PI’s VP of Product Development Dr. Matt Poepsel and I got to catch up on camera about how these placards help him as a manager.

Jackie Dube heads up PI’s HR function. Here’s what she says about making people’s patterns visible to everyone: “The benefits are endless – each person is aware of the motivating needs and behaviors of each other so you can adjust your interactions to fit within that.”

“When we purchased PI, we thought it was a great (and visible) way to share PI knowledge,” explains Mike Zani, PI’s CEO, who purchased PI with his business partner, Daniel Muzquiz, in late 2014. “It has helped make the language and framework around PI go cultural within our organization. Cultural adoption is the holy grail. It helps people understand each other and work and manage to each other’s respective preferences and meet each other’s needs.”

Mike says he uses these placards to full advantage. “I always think about a person’s pattern before I communicate with them,” he explains. “I have my direct reports’ patterns memorized and most of their people as well, but when I approach a person that I don’t work with regularly, it gives me a quick visual clue as to how to communicate with them. It helps me modify my approach so as to be more successful with whatever we are working on or communicating about. Here’s a great example of this: When I approach someone with ‘high patience’ and I am about to interrupt their workflow, I try to turn around, go back to my office and send them an email or IM and ask them to interrupt me when they have a moment. As someone who is very low patience, I can be interrupted pretty much whenever, whereas they prefer bringing project to a close. This plays to both our respective preferences, but it requires me to modify my initial approach.”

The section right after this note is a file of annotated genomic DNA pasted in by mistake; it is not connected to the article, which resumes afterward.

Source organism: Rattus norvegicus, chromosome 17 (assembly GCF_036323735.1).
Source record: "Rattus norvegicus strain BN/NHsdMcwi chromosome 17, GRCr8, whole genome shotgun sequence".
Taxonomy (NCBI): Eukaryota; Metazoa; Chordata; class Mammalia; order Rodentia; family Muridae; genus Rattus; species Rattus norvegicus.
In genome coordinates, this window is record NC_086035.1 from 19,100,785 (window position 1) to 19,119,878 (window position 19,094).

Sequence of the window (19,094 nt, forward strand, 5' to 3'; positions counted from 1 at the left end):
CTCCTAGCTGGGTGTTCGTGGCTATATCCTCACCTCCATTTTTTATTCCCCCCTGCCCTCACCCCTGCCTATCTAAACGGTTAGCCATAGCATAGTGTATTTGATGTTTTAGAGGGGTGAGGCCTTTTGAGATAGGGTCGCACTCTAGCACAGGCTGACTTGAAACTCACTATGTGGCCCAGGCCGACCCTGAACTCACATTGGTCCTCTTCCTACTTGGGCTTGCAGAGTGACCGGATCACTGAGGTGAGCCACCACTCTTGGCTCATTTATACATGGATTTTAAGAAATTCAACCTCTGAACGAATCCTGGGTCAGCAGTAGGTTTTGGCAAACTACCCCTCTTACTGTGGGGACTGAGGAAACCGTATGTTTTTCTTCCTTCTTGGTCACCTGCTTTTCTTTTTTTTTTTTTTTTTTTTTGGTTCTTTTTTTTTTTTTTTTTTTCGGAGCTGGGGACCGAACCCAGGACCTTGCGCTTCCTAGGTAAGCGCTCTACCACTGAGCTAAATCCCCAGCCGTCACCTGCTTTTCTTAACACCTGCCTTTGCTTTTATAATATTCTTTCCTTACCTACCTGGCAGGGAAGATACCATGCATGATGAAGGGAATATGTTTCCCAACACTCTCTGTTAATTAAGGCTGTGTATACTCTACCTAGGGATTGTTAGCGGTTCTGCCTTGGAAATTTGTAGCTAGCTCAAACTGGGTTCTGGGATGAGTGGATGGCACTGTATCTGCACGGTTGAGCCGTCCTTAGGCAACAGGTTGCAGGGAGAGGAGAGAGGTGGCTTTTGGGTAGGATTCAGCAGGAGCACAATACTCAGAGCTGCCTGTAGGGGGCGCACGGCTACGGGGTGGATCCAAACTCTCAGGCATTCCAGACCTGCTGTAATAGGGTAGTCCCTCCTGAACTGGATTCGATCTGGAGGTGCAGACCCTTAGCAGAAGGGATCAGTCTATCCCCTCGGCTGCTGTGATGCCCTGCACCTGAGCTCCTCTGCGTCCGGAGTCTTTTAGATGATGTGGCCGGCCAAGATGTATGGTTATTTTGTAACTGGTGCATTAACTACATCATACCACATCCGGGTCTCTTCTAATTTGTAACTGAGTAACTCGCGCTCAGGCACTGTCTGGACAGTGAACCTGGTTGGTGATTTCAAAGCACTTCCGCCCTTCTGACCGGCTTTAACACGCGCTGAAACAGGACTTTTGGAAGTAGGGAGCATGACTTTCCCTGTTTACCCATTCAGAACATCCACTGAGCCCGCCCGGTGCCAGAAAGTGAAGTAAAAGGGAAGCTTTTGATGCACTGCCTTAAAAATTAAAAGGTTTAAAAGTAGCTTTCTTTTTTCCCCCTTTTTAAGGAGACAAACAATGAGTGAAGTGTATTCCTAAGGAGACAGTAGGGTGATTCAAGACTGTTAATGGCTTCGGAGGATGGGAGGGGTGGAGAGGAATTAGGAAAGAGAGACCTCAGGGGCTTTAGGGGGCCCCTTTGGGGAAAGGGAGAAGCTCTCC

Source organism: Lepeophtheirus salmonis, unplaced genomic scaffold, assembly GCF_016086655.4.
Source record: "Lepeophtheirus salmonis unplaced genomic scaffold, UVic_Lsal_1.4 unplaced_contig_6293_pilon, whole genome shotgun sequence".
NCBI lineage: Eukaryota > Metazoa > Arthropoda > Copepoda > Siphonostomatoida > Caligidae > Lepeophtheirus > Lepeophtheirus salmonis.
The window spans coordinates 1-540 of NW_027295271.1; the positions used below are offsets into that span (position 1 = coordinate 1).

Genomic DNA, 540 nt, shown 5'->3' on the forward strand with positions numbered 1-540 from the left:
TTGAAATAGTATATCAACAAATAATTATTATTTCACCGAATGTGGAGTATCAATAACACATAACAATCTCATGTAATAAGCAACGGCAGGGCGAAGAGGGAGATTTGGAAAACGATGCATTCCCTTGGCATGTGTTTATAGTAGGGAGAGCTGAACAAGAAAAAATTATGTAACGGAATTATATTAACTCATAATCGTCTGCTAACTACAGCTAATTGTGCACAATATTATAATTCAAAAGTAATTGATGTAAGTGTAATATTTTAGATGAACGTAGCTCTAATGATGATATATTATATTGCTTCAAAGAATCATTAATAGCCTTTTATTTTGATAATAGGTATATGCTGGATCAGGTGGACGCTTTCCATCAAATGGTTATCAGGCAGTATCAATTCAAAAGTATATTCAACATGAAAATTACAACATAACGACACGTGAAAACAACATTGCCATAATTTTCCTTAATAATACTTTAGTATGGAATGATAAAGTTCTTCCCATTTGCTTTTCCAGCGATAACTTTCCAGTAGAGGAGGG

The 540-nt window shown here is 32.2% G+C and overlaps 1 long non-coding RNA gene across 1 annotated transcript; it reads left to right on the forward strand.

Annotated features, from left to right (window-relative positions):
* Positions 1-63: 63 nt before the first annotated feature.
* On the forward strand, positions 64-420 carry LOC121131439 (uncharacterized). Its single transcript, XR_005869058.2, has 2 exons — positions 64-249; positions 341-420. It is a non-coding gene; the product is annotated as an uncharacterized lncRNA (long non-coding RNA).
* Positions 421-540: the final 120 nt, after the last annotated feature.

By the way, we can all see Mike’s pattern too. And understanding what drives the boss is pretty helpful in any organization.


Jill’s on my team. Here’s what her pattern looks like:


As her manager, it’s pretty darn helpful to know without even asking that Jill likes to have control and drive projects, she’s mildly extraverted, and she likes variety. It’s a constant reminder to me on how to best work with her given her behavioral wiring.

On some of our teams, people’s patterns are all over the place:

6-Placards.jpgAnd as the new guy at the office, having everyone’s behavioral patterns literally printed out and staring me in the face as I go to talk to people is akin to having a communications coach whispering in my ear as I form relationships with my new coworkers.

An interesting thing you learn when you have this information visible to you is how utterly incompetent we are about inferring people’s motivational drives on our own. Believe it or not, it’s easyeven commonto mistake an introvert for an extravert and an impatient person for a patient one. As Dr. Matt puts it, without data, we’re just guessing.

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So there you have it. My new employer gives me (and all its employees) superpowers. Oh, and I can bring my dog to work. I think I’m going to like this place.

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Thad is a senior marketing director at PI.